Note: The information in this article was compiled in February 2021 during the “shelter-in-place” and “social distancing” restrictions. The profiled schools may have temporarily suspended classes or are transitioning to online options to comply with the restrictions. Questions as to timing and format should be directed to the school administration.
The college offers students the following HVAC program options:
Coursework for all the programs includes classroom lectures and hands-on training in the lab. The college is a registered training center with the National Center for Construction Education and Research (NCCER), which allows students that successfully complete the coursework to be placed on a national registry.
The curriculum for the certificate program includes sheet metal, introduction to HVAC, HVAC theory and components, HVAC troubleshooting, commercial refrigeration, and domestic refrigeration. Students in the diploma program complete the same technical curriculum and add general education electives that include arts and humanities/social and behavioral science, math, business, science and technology, and written or oral communication.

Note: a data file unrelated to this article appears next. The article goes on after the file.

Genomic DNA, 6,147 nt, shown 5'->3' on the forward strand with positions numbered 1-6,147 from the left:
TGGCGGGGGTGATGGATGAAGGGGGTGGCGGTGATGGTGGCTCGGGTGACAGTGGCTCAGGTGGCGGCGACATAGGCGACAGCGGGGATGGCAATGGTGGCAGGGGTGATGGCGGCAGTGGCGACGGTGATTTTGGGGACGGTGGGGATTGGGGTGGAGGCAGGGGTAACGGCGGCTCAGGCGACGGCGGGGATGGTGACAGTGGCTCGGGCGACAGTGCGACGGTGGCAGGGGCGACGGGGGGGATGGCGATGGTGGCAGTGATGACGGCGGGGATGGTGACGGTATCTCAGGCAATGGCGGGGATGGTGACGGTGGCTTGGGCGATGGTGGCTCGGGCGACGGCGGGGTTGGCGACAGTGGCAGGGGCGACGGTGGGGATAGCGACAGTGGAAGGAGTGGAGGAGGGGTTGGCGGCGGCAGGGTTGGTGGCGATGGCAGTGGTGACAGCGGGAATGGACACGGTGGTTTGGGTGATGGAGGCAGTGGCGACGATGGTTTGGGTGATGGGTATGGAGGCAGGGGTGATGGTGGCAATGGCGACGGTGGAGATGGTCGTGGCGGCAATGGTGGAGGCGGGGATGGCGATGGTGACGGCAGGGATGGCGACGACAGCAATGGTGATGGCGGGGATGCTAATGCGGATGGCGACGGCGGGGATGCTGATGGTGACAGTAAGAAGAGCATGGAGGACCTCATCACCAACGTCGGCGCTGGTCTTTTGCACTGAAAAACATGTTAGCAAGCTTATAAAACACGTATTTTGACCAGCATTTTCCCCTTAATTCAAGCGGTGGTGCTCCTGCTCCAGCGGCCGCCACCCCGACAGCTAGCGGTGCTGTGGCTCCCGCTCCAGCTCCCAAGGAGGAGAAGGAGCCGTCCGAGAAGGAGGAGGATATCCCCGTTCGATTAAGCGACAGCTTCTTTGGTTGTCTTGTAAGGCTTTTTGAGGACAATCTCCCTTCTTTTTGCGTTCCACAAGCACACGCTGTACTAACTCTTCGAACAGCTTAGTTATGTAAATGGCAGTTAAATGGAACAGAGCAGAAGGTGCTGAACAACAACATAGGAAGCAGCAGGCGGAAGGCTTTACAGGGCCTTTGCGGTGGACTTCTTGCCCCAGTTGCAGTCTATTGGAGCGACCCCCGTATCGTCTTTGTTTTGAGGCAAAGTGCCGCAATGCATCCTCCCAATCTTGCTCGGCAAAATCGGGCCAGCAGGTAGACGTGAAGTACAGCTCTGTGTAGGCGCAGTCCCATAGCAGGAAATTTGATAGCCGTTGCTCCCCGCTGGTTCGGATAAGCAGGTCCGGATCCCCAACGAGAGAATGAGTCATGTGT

Degree-seeking students complete the same coursework with additional general education electives. All students can take the EPA 608 Certification exam.
The college offers both a certificate and degree HVAC/R Technology program. The technical curriculum for the certificate program includes refrigeration technology, refrigerants, electricity, heating equipment, commercial components, advanced systems, building system controls, air conditioning design, heat pumps, and hydronic heat systems.
Students also complete electives from general education coursework that includes technical communication, behavioral/social science, humanities, history, computers, and science of success. Students complete a total of 36 credit hours to earn their certificate.
Students in the degree program complete all the coursework in the certificate program and add additional general education courses that include composition, English communication, introduction to professional writing, fundamentals of public speaking, mathematics, wellness, and computer literacy. Students complete a total of 73 credits to earn their degree.